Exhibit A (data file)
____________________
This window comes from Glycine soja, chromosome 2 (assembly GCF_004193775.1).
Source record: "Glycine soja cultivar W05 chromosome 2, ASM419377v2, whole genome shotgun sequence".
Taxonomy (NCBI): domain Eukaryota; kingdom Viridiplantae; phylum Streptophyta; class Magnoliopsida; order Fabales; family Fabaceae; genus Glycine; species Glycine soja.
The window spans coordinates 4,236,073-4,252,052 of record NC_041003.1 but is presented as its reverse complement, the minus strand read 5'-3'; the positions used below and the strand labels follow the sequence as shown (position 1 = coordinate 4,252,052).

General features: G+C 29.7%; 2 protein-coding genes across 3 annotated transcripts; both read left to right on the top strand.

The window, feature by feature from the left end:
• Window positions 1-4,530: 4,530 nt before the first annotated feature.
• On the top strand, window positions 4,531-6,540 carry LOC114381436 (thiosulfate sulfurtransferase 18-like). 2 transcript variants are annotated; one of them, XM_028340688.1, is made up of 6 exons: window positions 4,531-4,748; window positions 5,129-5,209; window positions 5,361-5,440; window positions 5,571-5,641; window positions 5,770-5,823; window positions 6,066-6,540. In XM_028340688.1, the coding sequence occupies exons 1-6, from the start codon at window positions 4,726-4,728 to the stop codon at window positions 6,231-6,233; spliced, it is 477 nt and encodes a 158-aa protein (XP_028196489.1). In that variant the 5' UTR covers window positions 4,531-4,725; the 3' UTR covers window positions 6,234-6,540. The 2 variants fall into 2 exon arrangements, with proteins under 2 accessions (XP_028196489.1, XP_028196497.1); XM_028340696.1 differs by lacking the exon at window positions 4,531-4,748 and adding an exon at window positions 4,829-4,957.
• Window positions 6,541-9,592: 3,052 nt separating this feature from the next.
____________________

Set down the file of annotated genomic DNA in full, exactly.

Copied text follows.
This window comes from Glycine soja, chromosome 2 (assembly GCF_004193775.1).
Source record: "Glycine soja cultivar W05 chromosome 2, ASM419377v2, whole genome shotgun sequence".
Taxonomy (NCBI): domain Eukaryota; kingdom Viridiplantae; phylum Streptophyta; class Magnoliopsida; order Fabales; family Fabaceae; genus Glycine; species Glycine soja.
The window spans coordinates 4,236,073-4,252,052 of record NC_041003.1 but is presented as its reverse complement, the minus strand read 5'-3'; the positions used below and the strand labels follow the sequence as shown (position 1 = coordinate 4,252,052).

General features: G+C 29.7%; 2 protein-coding genes across 3 annotated transcripts; both read left to right on the top strand.

The window, feature by feature from the left end:
• Window positions 1-4,530: 4,530 nt before the first annotated feature.
• On the top strand, window positions 4,531-6,540 carry LOC114381436 (thiosulfate sulfurtransferase 18-like). 2 transcript variants are annotated; one of them, XM_028340688.1, is made up of 6 exons: window positions 4,531-4,748; window positions 5,129-5,209; window positions 5,361-5,440; window positions 5,571-5,641; window positions 5,770-5,823; window positions 6,066-6,540. In XM_028340688.1, the coding sequence occupies exons 1-6, from the start codon at window positions 4,726-4,728 to the stop codon at window positions 6,231-6,233; spliced, it is 477 nt and encodes a 158-aa protein (XP_028196489.1). In that variant the 5' UTR covers window positions 4,531-4,725; the 3' UTR covers window positions 6,234-6,540. The 2 variants fall into 2 exon arrangements, with proteins under 2 accessions (XP_028196489.1, XP_028196497.1); XM_028340696.1 differs by lacking the exon at window positions 4,531-4,748 and adding an exon at window positions 4,829-4,957.
• Window positions 6,541-9,592: 3,052 nt separating this feature from the next.